ST. PETERSBURG — Two significant accomplishments took place in the general vicinity of the Tropicana Field mound Friday night.
First, rookie starter Jeremy Hellickson threw the first nine-inning complete game of his life, and a four-hit shutout at that, in the Rays' 3-0 win over the Orioles.
And second, the usually stoic and stone-faced Hellickson actually, amazingly, flashed a smile about it.
"I was just really happy," Hellickson said.
Manager Joe Maddon was pretty sure he saw the makings of a slight smile as Hellickson wiped off the vanilla whipped cream facial applied by David Price, and took it as a sign that Hellickson was "absolutely, hysterically happy."
Price, who has better control of his pitches than his pies, said he was certain he saw a big grin.
"He was cheesing," Price said.
There was a lot to be happy about as the Rays improved to 23-15 and extended their AL East lead over the Yankees to two games before a spirited Tropicana Field crowd of 20,476.
Matt Joyce continued his torrid reign as the American League's top hitter, delivering a two-run homer in the second to boost his average to .369. Johnny Damon added a solo shot in the eighth that also pushed him into 73rd place on the all-time hit list at 2,606, supplanting Tim Raines as the leader among Orlando-area players.
But it started and, more important, ended with Hellickson.
The Des Moines, Iowa, native had thrown several seven-inning complete games, "a few" for Hoover High and one as part of a doubleheader in July 2007 at Class A Columbus. But he had never worked more than eight innings in his 102 other minor-league starts, and seven was the high in his brief big-league career.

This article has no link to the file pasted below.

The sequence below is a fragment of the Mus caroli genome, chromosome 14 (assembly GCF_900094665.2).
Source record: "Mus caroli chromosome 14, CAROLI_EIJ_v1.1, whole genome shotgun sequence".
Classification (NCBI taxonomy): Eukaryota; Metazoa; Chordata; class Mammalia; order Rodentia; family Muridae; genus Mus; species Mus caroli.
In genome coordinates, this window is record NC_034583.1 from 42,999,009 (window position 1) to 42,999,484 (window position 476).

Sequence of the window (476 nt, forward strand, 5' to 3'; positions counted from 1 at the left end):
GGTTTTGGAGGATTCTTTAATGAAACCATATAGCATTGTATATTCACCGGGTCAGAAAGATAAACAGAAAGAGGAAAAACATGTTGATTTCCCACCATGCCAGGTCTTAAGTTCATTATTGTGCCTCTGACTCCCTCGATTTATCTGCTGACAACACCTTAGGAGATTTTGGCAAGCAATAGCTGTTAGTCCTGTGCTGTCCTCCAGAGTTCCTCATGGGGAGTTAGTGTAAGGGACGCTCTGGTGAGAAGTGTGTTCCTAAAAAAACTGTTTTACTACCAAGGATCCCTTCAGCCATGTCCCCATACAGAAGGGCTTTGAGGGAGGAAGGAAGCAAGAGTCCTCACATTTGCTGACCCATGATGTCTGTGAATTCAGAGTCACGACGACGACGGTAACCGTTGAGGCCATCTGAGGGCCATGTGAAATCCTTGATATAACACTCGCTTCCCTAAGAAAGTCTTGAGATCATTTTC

Friday was different, certainly better than his five-walk, five-inning outing in Baltimore last weekend. He mixed his fastball, changeup and curve in a way that made it look easy for him and made the Orioles look bad.
"He had really good off-balance stuff," Maddon said. "They didn't know what was coming. … I think he had them guessing all night long. He had only three (strikeouts) but a lot of weak contact because he was locating so well and mixing all of his pitches."
"He pitched backwards," Orioles centerfielder Adam Jones said, "and had us completely off balance all night."
Hellickson, 24, wasn't really threatened, allowing only two runners past first base, getting help from his defense (and himself with a pickoff) and retiring the last 13 batters.
The bigger challenge was whether Maddon was going to let him finish.
"I wanted it bad," Hellickson said. "This is the one that counts."
He had already thrown 107 pitches, matching his personal high at any level, when he started the ninth. Maddon didn't tell him, but with Kyle Farnsworth warming, the plan was Hellickson could pitch until he allowed a baserunner or got three outs.
Hellickson figured as much, getting the final three Orioles in a span of 13 pitches, and Maddon was glad to see him do it.
"With a young pitcher like that, to throw a complete-game shutout can really catapult him into the next level," Maddon said. "That's the kind of moment right there that can really make Jeremy take off. … Because once you've done it, you know you can do it in the future and you know what it feels like to do it. … That's a good way to teach yourself a lesson right there."